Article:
Monday, 23 May 2016

What's your network good for?


More to cyber-security than protecting data

Information security isn't just about your customer data, or even your own business data. Even if you store no information about your customers or anything else (perhaps you use The Cloud, but that's a whole different story in any case), you still need to worry about Cyber Security.

Or to put it another way, even if you're not a target, you might still be a stooge.

Some while ago, Brian Krebs published a striking image of what a compromised PC might be used for:

It's far from a complete list, of course. New ways to use computers seem to come round every day, but even off the top of my head, I could add Crypto-currency "mining" and password-hash cracking. Your hacked PC might just be a single node in a whole network - a Dark Cloud if you like.

Hidden risks

The threat posed to you by having someone else use your computers and network shouldn't be underestimated. What is your legal position if you are found to have been used to launder money obtained by fraud? What about hosting pirated music, software, or other media?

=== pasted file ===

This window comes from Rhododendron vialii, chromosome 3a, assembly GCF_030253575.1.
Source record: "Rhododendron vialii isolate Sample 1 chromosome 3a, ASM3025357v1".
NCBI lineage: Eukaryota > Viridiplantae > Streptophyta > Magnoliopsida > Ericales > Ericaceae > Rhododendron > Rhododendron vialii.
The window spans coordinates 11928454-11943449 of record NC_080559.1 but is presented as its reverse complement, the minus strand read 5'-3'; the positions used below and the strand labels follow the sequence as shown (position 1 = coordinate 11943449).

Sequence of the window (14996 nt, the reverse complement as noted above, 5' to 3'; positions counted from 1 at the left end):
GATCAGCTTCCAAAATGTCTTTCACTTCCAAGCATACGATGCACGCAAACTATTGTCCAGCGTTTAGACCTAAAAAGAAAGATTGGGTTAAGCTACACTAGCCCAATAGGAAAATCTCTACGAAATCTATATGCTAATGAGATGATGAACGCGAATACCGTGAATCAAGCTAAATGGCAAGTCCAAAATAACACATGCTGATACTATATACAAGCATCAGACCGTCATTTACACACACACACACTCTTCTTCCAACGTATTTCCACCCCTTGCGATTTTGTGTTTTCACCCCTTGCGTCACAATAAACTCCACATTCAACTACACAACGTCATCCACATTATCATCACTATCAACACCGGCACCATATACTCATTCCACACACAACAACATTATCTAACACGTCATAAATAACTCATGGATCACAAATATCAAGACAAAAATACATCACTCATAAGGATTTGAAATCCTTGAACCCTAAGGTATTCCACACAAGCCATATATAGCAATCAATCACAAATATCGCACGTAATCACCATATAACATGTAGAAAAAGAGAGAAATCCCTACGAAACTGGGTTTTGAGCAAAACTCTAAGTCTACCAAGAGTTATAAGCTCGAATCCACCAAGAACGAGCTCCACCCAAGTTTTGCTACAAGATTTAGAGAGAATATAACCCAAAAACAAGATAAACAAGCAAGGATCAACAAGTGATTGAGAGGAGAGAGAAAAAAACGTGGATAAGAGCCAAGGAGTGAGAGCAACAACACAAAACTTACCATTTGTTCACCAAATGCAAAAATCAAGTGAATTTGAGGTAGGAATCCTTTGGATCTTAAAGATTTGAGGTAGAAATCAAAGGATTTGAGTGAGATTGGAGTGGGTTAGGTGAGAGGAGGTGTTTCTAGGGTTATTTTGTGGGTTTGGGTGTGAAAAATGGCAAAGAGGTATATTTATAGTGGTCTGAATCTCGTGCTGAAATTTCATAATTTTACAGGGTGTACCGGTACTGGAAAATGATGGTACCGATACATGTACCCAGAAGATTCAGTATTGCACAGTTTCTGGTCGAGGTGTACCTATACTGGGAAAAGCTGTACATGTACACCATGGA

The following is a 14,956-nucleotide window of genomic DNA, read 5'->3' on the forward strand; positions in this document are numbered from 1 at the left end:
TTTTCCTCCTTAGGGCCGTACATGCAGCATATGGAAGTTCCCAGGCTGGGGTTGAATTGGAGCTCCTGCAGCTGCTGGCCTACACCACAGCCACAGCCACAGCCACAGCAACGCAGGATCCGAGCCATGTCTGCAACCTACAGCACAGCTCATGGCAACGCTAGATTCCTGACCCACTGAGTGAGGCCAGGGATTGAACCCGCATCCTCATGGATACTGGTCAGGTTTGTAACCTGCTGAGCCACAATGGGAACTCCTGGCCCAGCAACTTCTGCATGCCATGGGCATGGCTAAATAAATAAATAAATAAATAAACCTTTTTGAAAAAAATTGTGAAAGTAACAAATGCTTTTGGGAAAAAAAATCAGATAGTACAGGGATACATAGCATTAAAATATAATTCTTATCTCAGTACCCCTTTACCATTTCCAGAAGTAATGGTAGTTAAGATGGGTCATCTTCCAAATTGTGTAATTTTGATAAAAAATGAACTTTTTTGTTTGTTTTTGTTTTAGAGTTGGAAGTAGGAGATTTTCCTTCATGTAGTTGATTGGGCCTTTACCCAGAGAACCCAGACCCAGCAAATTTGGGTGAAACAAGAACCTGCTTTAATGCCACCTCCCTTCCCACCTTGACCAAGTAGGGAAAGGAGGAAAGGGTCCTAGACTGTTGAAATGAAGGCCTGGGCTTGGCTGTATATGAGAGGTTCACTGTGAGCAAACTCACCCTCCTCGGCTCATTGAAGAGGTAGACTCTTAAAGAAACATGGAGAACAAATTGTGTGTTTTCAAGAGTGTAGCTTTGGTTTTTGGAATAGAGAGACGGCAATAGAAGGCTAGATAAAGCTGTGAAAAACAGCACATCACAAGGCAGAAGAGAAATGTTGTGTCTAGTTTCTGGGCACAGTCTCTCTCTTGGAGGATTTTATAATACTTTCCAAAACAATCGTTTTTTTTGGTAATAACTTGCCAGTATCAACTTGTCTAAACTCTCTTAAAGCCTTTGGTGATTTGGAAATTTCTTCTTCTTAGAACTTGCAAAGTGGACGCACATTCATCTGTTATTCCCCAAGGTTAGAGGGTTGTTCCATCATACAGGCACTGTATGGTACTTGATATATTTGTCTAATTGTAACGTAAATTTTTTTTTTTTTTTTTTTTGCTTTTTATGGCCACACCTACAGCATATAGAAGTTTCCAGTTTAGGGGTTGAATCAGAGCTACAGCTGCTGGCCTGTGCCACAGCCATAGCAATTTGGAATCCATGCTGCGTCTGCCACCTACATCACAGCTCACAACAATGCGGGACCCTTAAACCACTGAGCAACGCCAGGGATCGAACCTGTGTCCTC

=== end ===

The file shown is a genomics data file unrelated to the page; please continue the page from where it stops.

Some of the risks are less obvious. If your PC is used as a source for sending Spam emails, your network address may end up getting blacklisted in some databases used to identify such things. This might mean your newsletters, legitimate marketing emails, even queries or invoices getting lost straight into your customers' spam buckets. 

In a really bad scenario, it might be your domain name that gets blacklisted, possibly making your website un-searchable, or even unobtainable.

As ever, straightforward vigilance can make all the difference. Regular anti-virus and anti-malware scans are vital, because they can spot if a device is already being used. Attackers use a variety of means to retain "back doors" to compromised networks, but regular anti-malware scanning means they have to work much harder to remain undetected.

Prevention requires different tools and is all about having regular vulnerability scans, to ensure you're not leaving doors open that an attacker can use to get access.

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